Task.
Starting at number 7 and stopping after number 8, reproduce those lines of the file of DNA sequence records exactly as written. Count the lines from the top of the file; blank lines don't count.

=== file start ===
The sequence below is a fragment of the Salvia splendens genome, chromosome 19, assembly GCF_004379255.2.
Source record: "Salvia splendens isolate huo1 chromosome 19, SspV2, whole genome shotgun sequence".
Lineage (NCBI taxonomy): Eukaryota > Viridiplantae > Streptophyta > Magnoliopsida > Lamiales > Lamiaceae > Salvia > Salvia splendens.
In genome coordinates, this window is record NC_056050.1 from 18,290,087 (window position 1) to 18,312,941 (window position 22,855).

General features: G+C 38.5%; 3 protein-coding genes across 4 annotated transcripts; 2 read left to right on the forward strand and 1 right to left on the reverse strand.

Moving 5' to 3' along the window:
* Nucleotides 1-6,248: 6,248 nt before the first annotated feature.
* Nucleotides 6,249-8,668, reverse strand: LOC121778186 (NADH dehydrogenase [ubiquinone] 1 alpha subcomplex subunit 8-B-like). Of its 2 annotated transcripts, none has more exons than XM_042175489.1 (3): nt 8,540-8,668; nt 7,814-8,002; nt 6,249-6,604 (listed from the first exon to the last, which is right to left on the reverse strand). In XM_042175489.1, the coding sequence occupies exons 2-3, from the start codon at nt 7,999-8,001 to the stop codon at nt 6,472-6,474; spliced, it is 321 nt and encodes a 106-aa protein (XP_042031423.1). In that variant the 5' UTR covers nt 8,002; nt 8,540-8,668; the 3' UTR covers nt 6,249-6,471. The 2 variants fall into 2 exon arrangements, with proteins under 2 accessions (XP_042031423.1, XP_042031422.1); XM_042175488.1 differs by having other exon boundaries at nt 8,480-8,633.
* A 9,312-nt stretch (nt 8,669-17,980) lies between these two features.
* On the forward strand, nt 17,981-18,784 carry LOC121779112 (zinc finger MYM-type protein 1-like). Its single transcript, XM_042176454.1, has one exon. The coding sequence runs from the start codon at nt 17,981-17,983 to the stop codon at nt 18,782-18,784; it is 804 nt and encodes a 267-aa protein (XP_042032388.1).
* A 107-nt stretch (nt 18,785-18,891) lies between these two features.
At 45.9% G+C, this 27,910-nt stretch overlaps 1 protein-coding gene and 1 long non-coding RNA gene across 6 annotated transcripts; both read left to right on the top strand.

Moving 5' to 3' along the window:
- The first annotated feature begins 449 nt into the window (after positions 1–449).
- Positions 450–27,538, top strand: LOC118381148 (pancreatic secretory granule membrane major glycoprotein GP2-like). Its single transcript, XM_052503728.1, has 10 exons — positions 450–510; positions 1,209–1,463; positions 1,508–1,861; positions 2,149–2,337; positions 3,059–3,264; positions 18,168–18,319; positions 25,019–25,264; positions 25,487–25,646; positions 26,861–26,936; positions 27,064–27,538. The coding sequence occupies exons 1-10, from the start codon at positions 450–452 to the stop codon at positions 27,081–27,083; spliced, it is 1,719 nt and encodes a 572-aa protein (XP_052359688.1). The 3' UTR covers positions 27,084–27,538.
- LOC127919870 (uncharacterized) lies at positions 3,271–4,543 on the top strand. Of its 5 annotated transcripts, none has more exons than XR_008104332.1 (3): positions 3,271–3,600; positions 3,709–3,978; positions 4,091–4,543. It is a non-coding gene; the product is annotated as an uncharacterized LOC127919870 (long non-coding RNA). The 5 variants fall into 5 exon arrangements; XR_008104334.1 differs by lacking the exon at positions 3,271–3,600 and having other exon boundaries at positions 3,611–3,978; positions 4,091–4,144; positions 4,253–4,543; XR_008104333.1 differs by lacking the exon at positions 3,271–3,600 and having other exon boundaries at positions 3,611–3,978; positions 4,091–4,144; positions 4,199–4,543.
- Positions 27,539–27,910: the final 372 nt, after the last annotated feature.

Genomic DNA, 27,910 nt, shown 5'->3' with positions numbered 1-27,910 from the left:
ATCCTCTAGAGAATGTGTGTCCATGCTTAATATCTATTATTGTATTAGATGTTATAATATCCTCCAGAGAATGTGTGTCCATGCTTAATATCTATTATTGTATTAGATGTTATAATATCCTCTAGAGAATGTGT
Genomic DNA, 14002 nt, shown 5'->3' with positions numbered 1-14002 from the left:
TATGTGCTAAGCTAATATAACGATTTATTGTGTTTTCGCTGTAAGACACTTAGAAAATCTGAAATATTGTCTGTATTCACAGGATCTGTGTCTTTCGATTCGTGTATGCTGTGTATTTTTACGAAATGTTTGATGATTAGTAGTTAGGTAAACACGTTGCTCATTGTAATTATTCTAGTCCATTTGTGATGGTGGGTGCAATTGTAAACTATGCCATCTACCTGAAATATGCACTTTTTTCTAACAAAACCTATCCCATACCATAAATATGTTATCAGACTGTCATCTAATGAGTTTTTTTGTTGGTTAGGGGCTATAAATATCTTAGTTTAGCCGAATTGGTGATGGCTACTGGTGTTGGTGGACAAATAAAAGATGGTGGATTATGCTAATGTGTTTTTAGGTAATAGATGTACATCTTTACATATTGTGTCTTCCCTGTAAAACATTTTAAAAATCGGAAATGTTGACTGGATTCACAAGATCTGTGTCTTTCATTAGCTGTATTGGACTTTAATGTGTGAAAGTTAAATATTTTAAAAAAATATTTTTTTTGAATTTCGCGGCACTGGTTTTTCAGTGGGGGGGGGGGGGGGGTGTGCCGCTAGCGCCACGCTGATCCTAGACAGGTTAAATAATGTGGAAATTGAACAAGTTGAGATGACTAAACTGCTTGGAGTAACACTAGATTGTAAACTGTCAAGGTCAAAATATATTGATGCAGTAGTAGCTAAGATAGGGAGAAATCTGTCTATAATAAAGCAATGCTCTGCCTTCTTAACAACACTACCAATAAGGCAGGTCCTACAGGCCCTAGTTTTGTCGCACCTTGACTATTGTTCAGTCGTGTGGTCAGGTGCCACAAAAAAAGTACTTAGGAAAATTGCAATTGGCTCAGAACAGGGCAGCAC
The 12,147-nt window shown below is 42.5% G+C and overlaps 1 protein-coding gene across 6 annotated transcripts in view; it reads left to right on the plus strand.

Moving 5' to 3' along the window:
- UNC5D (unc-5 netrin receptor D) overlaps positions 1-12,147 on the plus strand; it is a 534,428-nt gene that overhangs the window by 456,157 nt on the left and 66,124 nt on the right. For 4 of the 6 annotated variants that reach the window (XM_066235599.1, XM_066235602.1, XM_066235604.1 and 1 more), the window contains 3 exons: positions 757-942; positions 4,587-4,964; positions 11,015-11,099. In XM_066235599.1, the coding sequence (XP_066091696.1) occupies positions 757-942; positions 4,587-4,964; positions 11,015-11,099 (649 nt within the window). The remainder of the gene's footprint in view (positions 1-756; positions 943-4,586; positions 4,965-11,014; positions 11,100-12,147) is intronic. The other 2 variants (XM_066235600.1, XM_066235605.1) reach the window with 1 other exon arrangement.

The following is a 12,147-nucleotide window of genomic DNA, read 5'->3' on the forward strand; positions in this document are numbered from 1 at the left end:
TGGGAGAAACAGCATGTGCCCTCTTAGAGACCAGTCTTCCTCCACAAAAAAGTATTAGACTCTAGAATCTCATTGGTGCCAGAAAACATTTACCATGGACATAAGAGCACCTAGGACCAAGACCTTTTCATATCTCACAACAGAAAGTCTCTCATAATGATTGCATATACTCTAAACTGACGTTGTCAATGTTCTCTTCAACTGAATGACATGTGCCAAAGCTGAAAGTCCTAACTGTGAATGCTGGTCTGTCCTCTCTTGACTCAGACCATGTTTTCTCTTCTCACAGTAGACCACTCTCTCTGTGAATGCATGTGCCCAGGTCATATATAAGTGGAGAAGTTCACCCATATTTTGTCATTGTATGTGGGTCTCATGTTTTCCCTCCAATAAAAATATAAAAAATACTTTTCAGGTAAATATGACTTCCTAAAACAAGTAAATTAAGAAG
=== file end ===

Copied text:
* Nucleotides 1-6,248: 6,248 nt before the first annotated feature.
* Nucleotides 6,249-8,668, reverse strand: LOC121778186 (NADH dehydrogenase [ubiquinone] 1 alpha subcomplex subunit 8-B-like). Of its 2 annotated transcripts, none has more exons than XM_042175489.1 (3): nt 8,540-8,668; nt 7,814-8,002; nt 6,249-6,604 (listed from the first exon to the last, which is right to left on the reverse strand). In XM_042175489.1, the coding sequence occupies exons 2-3, from the start codon at nt 7,999-8,001 to the stop codon at nt 6,472-6,474; spliced, it is 321 nt and encodes a 106-aa protein (XP_042031423.1). In that variant the 5' UTR covers nt 8,002; nt 8,540-8,668; the 3' UTR covers nt 6,249-6,471. The 2 variants fall into 2 exon arrangements, with proteins under 2 accessions (XP_042031423.1, XP_042031422.1); XM_042175488.1 differs by having other exon boundaries at nt 8,480-8,633.